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Shin Splinting

September 5, 2017

 

 

Ah, the dreaded shin splints. Like chicken pox, awkward middle school dances, and pimples, it seems as though shin splints are often a necessary evil to enter adulthood. With the start of school sports, especially cross county and soccer, we are sure to see a rush of athletes with shin pain due to running.  

 

What exactly are shin splints? Many online resources have resulted to classifying shin splints as “lower leg pain that occurs below the knee” or “pain along the shin bone”. Sophisticated medical specialists may call it “medial tibial stress syndrome”, “anterior tibialis stress syndrome”, tibial periostitis, and many other scary named –itisis and syndromes. However, we are staying old school and will stick with “shin splints”.

 

 

 

For our purposes, “shin splints” will be the term used for any pain along the shin bone. We will also lump non blunt-traumatic “compartment syndrome” in the bucket. So, compartment syndrome, stress syndromes, periostitis, etc. can be attributed to very similar biomechanical faults.

 

I like the use of the term shin splints because it is essentially describing what is happening biomechanically to cause the pain. The term “splint” as a verb can be defined as 1) to secure, hold in position, or support by means of a splint or splints and 2) to support as if with splints.

 

Shin pain occurs because the tibia-fibula complex is “splinting” to control for improperly dissipated torque from the body above or below it.

 

Walking and running efficiently and without pain or tissue damage requires us to dynamically support and control for rotational forces throughout the body. As one leg swings forward the pelvis rotates towards the forward leg as our trunk counter-rotates back in the other direction (opposite arm swing). Our head rotates opposite the thorax in order to keep the cranium stable and oriented forward. Even our eye muscles are working with each step to keep our eyeballs in the proper visual field. Improper control of rotation anywhere in the body can lead to shin splinting to control for the improperly dissipated torque.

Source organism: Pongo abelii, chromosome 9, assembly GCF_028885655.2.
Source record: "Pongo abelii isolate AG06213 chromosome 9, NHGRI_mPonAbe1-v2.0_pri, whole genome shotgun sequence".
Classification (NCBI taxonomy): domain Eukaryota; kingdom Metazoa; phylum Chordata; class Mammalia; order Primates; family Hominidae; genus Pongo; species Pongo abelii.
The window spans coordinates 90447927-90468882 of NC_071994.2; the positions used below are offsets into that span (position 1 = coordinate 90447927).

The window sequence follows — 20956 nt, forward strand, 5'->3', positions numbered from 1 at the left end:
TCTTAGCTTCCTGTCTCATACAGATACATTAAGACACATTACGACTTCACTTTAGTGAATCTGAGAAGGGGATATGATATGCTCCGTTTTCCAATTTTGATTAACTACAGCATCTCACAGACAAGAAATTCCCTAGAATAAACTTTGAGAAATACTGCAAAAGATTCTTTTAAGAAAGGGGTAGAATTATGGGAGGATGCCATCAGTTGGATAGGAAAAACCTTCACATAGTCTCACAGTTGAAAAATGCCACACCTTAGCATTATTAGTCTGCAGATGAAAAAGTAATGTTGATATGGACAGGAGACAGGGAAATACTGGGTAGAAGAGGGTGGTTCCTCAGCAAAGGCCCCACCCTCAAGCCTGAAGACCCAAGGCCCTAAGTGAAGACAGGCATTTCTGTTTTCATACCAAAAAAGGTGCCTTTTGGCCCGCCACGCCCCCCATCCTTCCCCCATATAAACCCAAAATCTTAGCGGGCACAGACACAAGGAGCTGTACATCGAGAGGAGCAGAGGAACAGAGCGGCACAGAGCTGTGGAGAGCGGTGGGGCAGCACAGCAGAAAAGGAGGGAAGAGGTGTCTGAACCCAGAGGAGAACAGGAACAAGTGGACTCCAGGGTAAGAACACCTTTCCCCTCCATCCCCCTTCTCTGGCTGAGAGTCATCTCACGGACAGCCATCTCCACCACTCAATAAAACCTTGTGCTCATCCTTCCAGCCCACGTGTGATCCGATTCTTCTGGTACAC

When the foot hits the ground, we need properly controlled force at the hip to absorb the impact of the landing, a sort of loading the hip and glute muscle to spring out of the hip in to the next step. Improper absorption or propulsion at the hip could result in splinting of the shins to manage the rotational force.

 

As we move up the chain, improper thorax rotation as we run (including arm swing) could result in splinting of force at the shin. As a leg moves forward, humans are designed to dissipate the force by allowing the trunk to rotate and our opposite arm to swing. Improper rotation or arm swing contributes to poor rotational force dissipation from the leg, resulting in splinting to occur often at the shins, back, or neck.

 

Moving along up, as one leg goes forward, the trunk counter-rotates back the other direction and the head (should) stay forward and level. Improper neck and cranium control to manage the rotational forces below will result in splinting somewhere in the body. This may be head splinting (headaches), neck splinting (neck pain and tightness), back splinting (back pain), or shin splinting.  

 

On a personal note, I dealt with shin splints for much of early 20s in college. They were the primary limiter of me running at my desired levels. It was not until I addressed my thorax and rib cage mechanics that I was able to completely address my shin splints. After dealing with shin issues for over 5 years, I can now say I have been shin-splint free for nearly a decade. I just had to learn how to properly dissipate torque!

 

 

 

So if you are feeling shin pain as you ramp up fall running (even if you are not in your awkward teenage years), find out how to better control your torque. To do so you will likely need to address areas other than your shins. As my colleague, Brian Benjamin often says, Rotate and Dominate!

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